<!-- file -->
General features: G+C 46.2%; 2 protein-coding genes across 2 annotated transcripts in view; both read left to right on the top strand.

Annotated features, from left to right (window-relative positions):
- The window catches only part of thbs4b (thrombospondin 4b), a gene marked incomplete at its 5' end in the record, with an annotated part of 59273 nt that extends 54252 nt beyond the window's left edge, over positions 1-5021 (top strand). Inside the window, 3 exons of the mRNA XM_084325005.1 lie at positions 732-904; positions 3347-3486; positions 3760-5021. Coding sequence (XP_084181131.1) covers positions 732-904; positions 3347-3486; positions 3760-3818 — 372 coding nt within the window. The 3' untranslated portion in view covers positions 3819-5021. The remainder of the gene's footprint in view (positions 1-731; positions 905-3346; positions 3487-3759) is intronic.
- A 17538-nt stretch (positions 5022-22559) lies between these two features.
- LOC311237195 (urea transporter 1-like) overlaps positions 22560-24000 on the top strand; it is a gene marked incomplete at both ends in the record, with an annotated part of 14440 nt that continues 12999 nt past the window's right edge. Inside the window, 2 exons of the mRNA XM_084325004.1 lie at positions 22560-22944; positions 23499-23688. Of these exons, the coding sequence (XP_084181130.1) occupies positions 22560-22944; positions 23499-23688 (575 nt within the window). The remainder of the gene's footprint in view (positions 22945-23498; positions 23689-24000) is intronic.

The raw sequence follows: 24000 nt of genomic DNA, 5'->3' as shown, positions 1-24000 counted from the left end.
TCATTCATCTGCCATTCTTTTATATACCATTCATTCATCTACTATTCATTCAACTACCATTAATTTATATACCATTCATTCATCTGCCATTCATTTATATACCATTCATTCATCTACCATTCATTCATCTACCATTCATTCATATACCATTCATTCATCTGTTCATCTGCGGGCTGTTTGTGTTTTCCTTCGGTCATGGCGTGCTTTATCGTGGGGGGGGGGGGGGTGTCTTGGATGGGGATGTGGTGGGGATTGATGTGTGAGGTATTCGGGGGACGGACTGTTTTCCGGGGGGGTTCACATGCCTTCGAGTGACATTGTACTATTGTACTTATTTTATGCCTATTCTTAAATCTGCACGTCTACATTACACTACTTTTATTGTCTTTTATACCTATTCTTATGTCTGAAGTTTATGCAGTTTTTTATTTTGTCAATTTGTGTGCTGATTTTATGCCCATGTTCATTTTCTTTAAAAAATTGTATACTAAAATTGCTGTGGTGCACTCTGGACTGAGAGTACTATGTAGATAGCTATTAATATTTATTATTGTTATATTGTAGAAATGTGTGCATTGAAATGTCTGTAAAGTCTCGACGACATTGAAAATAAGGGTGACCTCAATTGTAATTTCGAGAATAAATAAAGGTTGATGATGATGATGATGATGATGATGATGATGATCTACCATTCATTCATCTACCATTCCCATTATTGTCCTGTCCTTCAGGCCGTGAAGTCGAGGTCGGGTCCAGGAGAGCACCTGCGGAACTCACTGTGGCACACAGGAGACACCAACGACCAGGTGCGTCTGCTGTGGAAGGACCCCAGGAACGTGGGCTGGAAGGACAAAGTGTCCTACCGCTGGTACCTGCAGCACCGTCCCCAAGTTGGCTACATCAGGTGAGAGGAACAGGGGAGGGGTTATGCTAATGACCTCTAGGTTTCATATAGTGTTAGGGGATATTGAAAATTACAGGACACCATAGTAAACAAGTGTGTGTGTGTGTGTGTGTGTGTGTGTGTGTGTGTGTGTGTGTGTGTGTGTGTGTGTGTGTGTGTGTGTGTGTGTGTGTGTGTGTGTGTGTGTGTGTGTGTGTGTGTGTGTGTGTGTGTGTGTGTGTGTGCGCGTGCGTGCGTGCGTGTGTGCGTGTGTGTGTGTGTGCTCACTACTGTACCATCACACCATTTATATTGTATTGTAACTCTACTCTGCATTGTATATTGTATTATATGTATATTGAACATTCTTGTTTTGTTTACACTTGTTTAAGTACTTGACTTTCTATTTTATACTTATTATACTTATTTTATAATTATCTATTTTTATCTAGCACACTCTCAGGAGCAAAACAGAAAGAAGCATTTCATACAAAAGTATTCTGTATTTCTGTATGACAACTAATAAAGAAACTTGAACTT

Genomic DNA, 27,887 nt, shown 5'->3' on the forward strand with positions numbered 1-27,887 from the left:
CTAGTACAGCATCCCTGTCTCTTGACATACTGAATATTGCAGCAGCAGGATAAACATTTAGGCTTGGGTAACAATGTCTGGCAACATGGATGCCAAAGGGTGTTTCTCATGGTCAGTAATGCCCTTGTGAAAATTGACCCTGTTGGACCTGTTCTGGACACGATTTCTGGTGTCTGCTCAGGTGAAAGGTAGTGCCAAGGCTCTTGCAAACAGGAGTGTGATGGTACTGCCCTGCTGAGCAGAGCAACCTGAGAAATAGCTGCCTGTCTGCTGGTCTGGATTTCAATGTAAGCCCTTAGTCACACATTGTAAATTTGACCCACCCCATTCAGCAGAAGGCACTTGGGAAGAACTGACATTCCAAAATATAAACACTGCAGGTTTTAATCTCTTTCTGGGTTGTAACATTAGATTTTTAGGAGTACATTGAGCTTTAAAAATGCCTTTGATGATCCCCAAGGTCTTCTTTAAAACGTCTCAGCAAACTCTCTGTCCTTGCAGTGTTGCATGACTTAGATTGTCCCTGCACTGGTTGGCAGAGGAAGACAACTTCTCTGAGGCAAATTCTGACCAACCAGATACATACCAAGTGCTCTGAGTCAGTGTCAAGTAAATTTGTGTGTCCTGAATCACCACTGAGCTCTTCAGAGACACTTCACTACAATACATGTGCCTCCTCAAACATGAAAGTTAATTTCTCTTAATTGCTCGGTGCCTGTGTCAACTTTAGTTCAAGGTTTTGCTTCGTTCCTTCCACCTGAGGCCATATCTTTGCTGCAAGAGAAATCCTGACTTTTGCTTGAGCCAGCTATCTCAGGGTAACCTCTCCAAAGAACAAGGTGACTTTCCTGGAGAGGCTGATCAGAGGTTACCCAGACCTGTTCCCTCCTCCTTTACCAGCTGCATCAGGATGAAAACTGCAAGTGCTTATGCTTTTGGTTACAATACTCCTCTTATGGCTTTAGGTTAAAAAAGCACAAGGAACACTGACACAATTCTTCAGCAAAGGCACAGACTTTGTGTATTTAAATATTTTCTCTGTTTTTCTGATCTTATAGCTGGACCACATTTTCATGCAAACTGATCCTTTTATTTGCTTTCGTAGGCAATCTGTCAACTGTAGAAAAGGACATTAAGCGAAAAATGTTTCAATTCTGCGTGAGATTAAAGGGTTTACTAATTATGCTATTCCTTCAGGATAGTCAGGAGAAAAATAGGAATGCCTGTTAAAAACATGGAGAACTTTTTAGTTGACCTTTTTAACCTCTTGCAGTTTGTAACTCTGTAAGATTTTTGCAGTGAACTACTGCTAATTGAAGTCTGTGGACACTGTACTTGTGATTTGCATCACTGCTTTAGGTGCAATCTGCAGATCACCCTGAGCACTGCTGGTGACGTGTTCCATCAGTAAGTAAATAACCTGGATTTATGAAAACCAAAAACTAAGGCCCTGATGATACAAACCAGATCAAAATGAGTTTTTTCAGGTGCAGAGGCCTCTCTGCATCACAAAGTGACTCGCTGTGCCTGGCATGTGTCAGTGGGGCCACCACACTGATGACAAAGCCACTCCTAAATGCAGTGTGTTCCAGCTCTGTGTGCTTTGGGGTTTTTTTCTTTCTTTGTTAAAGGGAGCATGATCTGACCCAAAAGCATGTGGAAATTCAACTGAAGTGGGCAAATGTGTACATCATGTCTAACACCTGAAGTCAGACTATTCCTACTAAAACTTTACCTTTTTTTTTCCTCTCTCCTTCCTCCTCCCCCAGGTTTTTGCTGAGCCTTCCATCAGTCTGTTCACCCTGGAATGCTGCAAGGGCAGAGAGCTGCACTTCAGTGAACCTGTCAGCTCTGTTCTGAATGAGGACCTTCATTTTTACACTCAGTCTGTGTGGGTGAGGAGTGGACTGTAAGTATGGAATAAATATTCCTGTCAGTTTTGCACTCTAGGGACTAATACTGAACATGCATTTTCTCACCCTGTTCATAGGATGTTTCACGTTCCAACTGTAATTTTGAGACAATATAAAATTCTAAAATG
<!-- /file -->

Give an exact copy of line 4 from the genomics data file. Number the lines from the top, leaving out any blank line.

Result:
- A 17538-nt stretch (positions 5022-22559) lies between these two features.